This morning’s Buddhist speaker on Thought For the Day, Vishvapani, sounded like a self-hating Buddhist. I’m using that term loosely, as one does. Another way of putting it is that he’s a kind of “AsaBuddhist” if you know what I mean.
“The qualities Buddhists uphold, such as loving kindness, must extend to everyone, including minorities”
He was, of course talking about Myanmar (bad Buddhists) and the Rohingya. He wasn’t exactly dissociating “Burmese Buddhism” from true Buddhism, but he dearly dislikes ‘what-they-are-doing’ to the Muslims of Myanmar, the Rohingya.
|A little long-winded|
I’m sure James Naughtie would have thoroughly approved of that sentiment, because he too chooses to turn a blind eye to the political, supremacist aspect of Islam, not to mention its inherent Judeophobia. Well, he’s only following the general BBC consensus on that.
Alexander Gauland from the Alternatif fur Deutschland party is expected to win a seat in the Bundestag in the upcoming election, and James Naughtie’s interview with him this morning was quite good as it happens. It proves one thing, which is that if you ease off a bit on the aggressive and overly adversarial approach, you get a better interview. Naughtie did indeed give the man space to make his case, which made a nice change.
The listeners who agree with Herr Gauland would have been pleased with the way he dealt with the somewhat predictable questions that Naughtie put to him, while the others, arguably the majority, who might regard his party as Islamophobic and far-right (in the disparaging interpretation of the term) ought to have been delighted that he was given enough rope with which to hang himself, and they may feel he was hoist by his own Islamophobia.
I thought the outcome was enlightening, therefore ultimately successful as interviews go. That’s the way to do it, as Mr. Punch might say. However, there was little doubt as to where James Naughtie was 'coming from'. Somewhere blinkered.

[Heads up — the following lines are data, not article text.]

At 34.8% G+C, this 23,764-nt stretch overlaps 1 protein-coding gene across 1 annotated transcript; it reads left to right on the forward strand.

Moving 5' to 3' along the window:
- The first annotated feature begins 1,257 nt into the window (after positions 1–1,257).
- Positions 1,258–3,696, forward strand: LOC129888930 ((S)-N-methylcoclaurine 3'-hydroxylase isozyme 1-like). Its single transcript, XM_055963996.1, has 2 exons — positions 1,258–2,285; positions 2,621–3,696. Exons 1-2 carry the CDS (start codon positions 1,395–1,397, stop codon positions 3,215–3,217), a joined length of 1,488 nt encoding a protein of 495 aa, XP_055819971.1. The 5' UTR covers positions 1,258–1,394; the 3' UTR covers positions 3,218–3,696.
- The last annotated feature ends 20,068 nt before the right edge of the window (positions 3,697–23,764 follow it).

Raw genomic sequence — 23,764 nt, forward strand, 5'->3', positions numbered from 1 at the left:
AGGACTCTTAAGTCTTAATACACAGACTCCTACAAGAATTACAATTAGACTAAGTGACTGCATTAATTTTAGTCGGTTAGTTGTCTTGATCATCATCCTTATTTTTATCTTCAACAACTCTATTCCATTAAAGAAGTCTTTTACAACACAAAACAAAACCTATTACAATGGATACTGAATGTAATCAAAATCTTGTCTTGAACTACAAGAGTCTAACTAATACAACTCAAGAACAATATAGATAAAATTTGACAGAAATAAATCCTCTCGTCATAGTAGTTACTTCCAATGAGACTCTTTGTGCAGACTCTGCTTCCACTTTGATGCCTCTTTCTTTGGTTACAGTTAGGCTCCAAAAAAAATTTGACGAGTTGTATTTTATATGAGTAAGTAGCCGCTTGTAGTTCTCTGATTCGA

“Who has to be sent back?” asked Naughtie - a passive-aggressive question if ever there was one.
“But most ordinary Muslims in this country want to be part of a functioning society” asserted Naughtie, “to practice their own religion freely, something which you say is compatible with basic law. They don’t want to pursue Jihad against Germany, most of the five million….do they?” In other words, he made the fashionable “Not all Muslims are Terrorists” manoeuvre.
For an answer Herr Gauland referenced the Turkish community. Despite having resided in Germany for years, they remain a ‘community within a community’ and still steadfastly support the increasingly Islamising Erdogan and have not really integrated into German society.
Then came the killer question: (a little long-winded, but you know what Naughtie’s like)
“But you know that for anyone looking in from outside, and indeed for many people in this country, there is a question that is raised, and it’s this: what is the difference between talking about Muslims in Germany, in the terms that you just have, and the way that people talked about the Jews in the 1930s?”